Private school is not just for rich kids; why the choice of school is good – Le Crieur de Saint Anselme
Several states in the country have set up their school system so that two factors determine the quality of education: zip code and income. I venture to ask why should we allow these two arbitrary factors to impact a child’s upbringing? Aren’t children entitled to a fair and solid education in the United States? This is why we have public schools, but these public schools can vary in quality depending on funding, consistency of faculty or staff, course offerings, and population. For this reason, some students may have great memories of receiving an excellent education in a school system, while other students may have to deal with teachers who are generally unavailable to speak personally, through no fault of their own, and may also be bullied. I’m not saying all public schools are terrible. I was quite happy with my Tennessee public elementary, middle, and high schools that I attended while my mom and sister could study psychology at Tennessee Technological University in Cookeville. They were my form back then. However, I argue that to help parents facing financial constraints, it is only fair for the state to offer funding for their child’s education if they choose to attend a non-traditional public school.
School choice has been implemented in a variety of ways. New Hampshire, for example, defended school choice. The Department of Education currently offers Academic Freedom Accounts. Parents with incomes up to three times the poverty line or below can apply to receive state funding for their child’s education from kindergarten through senior high school. Currently, US news ranks New Hamp-
shire among the top four states for K-12 education. In Granite State, students can attend traditional public schools, public charter schools, magnet schools, parochial schools, or be homeschooled. The State will nevertheless support the decision.
There are a few counter-arguments to be made against the choice of school. Some say it cuts funding for public schools and hurts teachers. Shifting state funding to children attending alternative schools creates the risk of reducing teacher salaries. Currently, the determination of teacher salaries is a process left to school districts. Often it is negotiated with the teacher who plans to work in the
district. Unless the district decides to punish teachers for successful school choice, this should not be considered a threat. In addition to this, government management of education should look to the future, which is in our children. Usually teachers choose to teach because they see the merit of their work for children. Many will thrive in the public school system, but that does not mean that all will thrive. Another objection is that it would undermine the separation of church and state, as the money would be directed to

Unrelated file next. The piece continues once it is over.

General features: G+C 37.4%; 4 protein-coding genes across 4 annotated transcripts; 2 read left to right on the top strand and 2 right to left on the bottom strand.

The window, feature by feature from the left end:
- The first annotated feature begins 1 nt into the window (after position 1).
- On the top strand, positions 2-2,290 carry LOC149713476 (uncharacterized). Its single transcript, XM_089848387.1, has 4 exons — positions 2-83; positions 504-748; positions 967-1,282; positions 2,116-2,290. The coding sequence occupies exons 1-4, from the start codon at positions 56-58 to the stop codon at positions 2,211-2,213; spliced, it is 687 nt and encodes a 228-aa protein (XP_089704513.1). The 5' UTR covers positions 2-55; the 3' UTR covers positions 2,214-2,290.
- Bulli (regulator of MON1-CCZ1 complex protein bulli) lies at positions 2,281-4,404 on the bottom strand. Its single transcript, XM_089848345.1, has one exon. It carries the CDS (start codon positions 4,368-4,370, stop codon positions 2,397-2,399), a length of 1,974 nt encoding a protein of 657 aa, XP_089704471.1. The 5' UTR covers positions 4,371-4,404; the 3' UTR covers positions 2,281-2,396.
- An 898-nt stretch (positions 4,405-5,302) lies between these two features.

religious schools. Does this mean that if a hurricane hit New Hampshire and destroyed a large
sale of buildings, which FEMA and the state could not help to help religious institutions whose
properties were destroyed in this natural disaster? The separation of Church and State is carried out for the good of the people and their religions, and not for the good of the State. Many bigoted decisions, such as the Blaine Amendment enacted in several state constitutions that prohibited state funding of religion-affiliated institutions, were made in the name of separation of church and religion. state, especially in the then anti-Catholic south. Imagine how many innocent people this hurt and how many opportunities were lost.
After going through the application process and finding financial aid, I started school at Bishop Brady High School in the second term on November 1, 2017. To this day, I am grateful that I made that decision. Because I went to a private Catholic school, I found a community where I could begin to learn what it meant to be Catholic. It was through this school that I discovered Saint Anselme College. I can’t imagine what my life would be like without Bishop Brady. I’m so lucky that my mother was able to take the cross of paying for a private education, but I hope those less able will have similar opportunities to make life easier for their children, through school choice. . That’s how much of a difference it could make in a student’s life.